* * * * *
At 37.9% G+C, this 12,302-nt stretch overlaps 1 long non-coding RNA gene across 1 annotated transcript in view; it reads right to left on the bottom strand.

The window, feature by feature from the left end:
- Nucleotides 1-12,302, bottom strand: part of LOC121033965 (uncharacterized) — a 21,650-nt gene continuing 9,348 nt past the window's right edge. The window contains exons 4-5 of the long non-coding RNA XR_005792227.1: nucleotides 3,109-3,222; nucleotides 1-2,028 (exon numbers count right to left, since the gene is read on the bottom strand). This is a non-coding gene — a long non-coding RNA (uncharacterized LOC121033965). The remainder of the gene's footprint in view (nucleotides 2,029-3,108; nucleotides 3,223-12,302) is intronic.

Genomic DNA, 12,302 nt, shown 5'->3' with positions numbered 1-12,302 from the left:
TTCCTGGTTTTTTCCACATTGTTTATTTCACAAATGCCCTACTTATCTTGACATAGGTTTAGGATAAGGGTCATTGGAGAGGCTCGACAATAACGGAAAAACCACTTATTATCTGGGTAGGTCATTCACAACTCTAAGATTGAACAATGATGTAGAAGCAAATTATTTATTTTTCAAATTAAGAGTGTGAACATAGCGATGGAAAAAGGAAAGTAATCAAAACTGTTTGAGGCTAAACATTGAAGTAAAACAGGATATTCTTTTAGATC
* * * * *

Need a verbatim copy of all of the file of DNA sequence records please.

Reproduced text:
At 37.9% G+C, this 12,302-nt stretch overlaps 1 long non-coding RNA gene across 1 annotated transcript in view; it reads right to left on the bottom strand.

The window, feature by feature from the left end:
- Nucleotides 1-12,302, bottom strand: part of LOC121033965 (uncharacterized) — a 21,650-nt gene continuing 9,348 nt past the window's right edge. The window contains exons 4-5 of the long non-coding RNA XR_005792227.1: nucleotides 3,109-3,222; nucleotides 1-2,028 (exon numbers count right to left, since the gene is read on the bottom strand). This is a non-coding gene — a long non-coding RNA (uncharacterized LOC121033965). The remainder of the gene's footprint in view (nucleotides 2,029-3,108; nucleotides 3,223-12,302) is intronic.

Genomic DNA, 12,302 nt, shown 5'->3' with positions numbered 1-12,302 from the left:
TTCCTGGTTTTTTCCACATTGTTTATTTCACAAATGCCCTACTTATCTTGACATAGGTTTAGGATAAGGGTCATTGGAGAGGCTCGACAATAACGGAAAAACCACTTATTATCTGGGTAGGTCATTCACAACTCTAAGATTGAACAATGATGTAGAAGCAAATTATTTATTTTTCAAATTAAGAGTGTGAACATAGCGATGGAAAAAGGAAAGTAATCAAAACTGTTTGAGGCTAAACATTGAAGTAAAACAGGATATTCTTTTAGATC